Friday, March 28, 2008

MySQL - UPDATE with JOIN

The syntax for cross-table update in MySQL is somewhat different than T-SQL. Personally, the way it's done in MySQL makes more sense.
T-SQL:
UPDATE table1
SET col1 = t2.col1, col2 = t2.col2
FROM table1 t1 JOIN table2 t2 ON t1.id = t2.id

MySQL:
UPDATE table1 t1 JOIN table2 t2 ON t1.id = t2.id
SET t1.col1 = t2.col2, t1.col2 = t2.col2

27 comments:

  1. Thanks. This is the only place that I found a clear answer.

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  2. lol
    You're welcome.
    Now you know how I felt. ;-)

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  3. Are the table aliases necessary?

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  4. No. However, it's good practice to always specify which table a column belongs to when you're using more than one table in a query. Even if you don't have identical columns now, you may end up adding one in the future and it'll kill the query. It also helps to see which column is from where.

    As far as aliases go, when using someone else's db, or even my own, using full table names instead of aliases makes the code a lot less readable, not to mention a lot more typing.

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  5. Thanks! This was helpful. Just what I needed to do

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  6. clarity now, gratitude later
    Thanks!

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  7. "Insanity now, serenity later" captures the mantra I operated under while spending X hours searching for functional syntax to update several just created, still empty columns in my table a, using several columns from table b. For the longest time, until I found this post, the suggested solutions were just plain wrong, or insisted on illustrating joins using the "select" clause.

    One comment: To get the above mysql syntax to work for me, I had to "t1" before col1 and col2 after SET:

    UPDATE table1 t1 JOIN table2 t2 ON t1.id = t2.id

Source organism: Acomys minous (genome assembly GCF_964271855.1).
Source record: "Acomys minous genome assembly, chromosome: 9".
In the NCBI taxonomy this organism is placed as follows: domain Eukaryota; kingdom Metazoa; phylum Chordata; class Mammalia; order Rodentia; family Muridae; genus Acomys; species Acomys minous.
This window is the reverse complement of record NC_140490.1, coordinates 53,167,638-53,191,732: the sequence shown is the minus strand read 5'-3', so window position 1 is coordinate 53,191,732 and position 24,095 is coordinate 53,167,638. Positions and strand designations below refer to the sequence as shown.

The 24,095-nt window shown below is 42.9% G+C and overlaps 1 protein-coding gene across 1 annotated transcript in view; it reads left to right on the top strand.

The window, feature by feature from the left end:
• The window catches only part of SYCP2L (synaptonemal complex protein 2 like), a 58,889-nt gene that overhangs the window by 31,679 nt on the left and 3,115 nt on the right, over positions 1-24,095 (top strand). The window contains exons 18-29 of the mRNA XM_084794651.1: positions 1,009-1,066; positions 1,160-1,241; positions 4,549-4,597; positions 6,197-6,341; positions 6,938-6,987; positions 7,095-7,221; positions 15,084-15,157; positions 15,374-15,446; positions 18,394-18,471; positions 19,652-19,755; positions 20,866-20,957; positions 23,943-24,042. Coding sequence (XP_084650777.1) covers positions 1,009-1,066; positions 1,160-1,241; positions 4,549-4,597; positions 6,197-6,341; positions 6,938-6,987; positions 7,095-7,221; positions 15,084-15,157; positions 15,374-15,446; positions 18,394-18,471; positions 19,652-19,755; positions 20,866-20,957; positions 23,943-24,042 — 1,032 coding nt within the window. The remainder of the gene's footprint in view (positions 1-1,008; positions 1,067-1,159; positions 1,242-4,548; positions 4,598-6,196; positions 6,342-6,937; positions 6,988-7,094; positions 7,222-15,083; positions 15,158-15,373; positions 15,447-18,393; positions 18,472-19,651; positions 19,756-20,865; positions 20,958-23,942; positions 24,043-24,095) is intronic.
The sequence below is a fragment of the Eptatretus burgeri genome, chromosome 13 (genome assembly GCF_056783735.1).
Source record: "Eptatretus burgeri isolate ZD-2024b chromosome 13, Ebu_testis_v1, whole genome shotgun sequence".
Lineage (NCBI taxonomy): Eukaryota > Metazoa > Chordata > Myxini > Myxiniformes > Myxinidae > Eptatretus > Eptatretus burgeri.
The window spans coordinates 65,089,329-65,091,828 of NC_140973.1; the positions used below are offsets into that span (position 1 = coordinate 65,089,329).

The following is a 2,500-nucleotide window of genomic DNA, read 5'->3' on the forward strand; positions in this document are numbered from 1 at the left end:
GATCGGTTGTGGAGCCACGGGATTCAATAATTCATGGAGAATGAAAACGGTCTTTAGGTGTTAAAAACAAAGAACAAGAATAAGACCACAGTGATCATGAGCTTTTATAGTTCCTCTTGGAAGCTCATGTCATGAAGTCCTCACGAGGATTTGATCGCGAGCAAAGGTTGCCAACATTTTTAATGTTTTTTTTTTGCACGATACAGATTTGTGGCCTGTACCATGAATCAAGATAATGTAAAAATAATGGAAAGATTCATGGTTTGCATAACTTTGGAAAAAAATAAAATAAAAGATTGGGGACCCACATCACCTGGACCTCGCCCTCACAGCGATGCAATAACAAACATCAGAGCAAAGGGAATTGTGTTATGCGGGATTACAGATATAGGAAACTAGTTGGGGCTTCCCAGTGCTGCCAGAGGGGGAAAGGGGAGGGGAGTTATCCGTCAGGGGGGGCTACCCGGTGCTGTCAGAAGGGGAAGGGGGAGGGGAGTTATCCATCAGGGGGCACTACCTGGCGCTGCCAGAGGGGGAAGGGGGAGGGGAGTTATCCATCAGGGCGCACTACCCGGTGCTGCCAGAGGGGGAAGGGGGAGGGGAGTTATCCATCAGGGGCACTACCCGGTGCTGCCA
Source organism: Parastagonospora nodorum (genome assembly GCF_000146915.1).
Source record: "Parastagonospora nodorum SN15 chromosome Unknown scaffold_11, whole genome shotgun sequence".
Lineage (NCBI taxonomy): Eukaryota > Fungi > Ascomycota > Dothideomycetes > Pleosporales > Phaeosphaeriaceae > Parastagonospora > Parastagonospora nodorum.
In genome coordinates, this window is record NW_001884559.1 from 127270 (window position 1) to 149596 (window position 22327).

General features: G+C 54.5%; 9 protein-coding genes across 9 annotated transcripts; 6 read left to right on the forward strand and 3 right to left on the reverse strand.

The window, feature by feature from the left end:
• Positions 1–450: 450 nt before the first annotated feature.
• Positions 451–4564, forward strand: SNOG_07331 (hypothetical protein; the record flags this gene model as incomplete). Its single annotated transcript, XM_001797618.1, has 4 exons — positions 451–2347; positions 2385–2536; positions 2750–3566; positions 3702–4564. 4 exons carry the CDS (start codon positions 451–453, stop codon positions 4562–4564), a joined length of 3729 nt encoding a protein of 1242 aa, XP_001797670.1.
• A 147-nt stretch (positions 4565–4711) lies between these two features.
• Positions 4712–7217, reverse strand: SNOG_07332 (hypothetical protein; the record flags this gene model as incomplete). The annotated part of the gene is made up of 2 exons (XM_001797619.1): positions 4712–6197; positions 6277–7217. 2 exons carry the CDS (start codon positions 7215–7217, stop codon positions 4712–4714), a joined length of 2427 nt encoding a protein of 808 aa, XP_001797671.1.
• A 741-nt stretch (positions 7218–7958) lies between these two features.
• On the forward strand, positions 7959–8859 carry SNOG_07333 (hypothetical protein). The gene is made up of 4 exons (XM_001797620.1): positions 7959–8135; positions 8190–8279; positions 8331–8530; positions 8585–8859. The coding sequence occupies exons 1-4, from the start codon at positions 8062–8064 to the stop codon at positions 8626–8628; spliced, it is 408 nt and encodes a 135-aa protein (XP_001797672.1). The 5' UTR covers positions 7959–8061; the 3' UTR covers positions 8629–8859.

SET t1.col1 = t2.col2, t2.col2 = t2.col2

    Thank you!!

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  8. You're right, if the update columns have same name, you're going to get an error. My bad.

    It really annoys me that a lot of the online resources, instead of telling you the answer, pad the page with lines of irrelevant code and extensive explanations.

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  9. If you need to do an update on a join, with a where exclusion clause, here's a sample that might help.

    UPDATE table1 t1
    JOIN table2 t2 ON t1.id=t2.id
    SET t1.col1=[some value]
    WHERE t2.col2 = 1 AND t1.col1 IS NULL;

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  10. Does anyone know what the syntax is when 3 tables are involved? This does not work:


    UPDATE orders AS O
    LEFT JOIN pgs_accounts_2 AS A
    ON A.customers_ID=O.customers_ID
    LEFT JOIN countries AS C
    ON C.countries_ID=A.countries_ID
    SET 0.customers_country=C.countries_name;


    This is the error message:

    You have an error in your SQL syntax; check the manual that corresponds to your MySQL server version for the right syntax to use near '0.customers_country=C.countries_name' at line 6

    The above joins work in a SELECT statement. I had thought that maybe a comma was missing before the second LEFT JOIN, but that did not fix the problem.

    Any help would be appreciated.

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  11. Typo ;)
    On last line, you have the number 0 instead of letter O.

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  12. Thanks Moshe, I was just coming back here to post an update about it being a typo. Too bad the error message didn't say there was an unrecognized alias. Duh!!

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  13. Ditto. It's weak, but it does have a lot of nice functions.

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  14. you're a genius. thx!

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  15. searching....searching...searching...

    finally found what I was looking for

    THANKS!

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  16. Many Thanks! This was helpful.

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  17. Thanks, just what I was looking for.

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  18. Now I can update memberinfo for my forum with a SQL line!
    Thanks! This was helpful.

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  19. UPDATE play_session_log AS psl LEFT JOIN play_session AS ps ON ps.`id`=psl.`play_session_id` SET psl.customer_id=ps.customer_id;

    PSL contains 14,8 Millions Rows... Win!

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  20. Thanks, very useful and clear answer.

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  21. Sorry I tried it and it didn't work.

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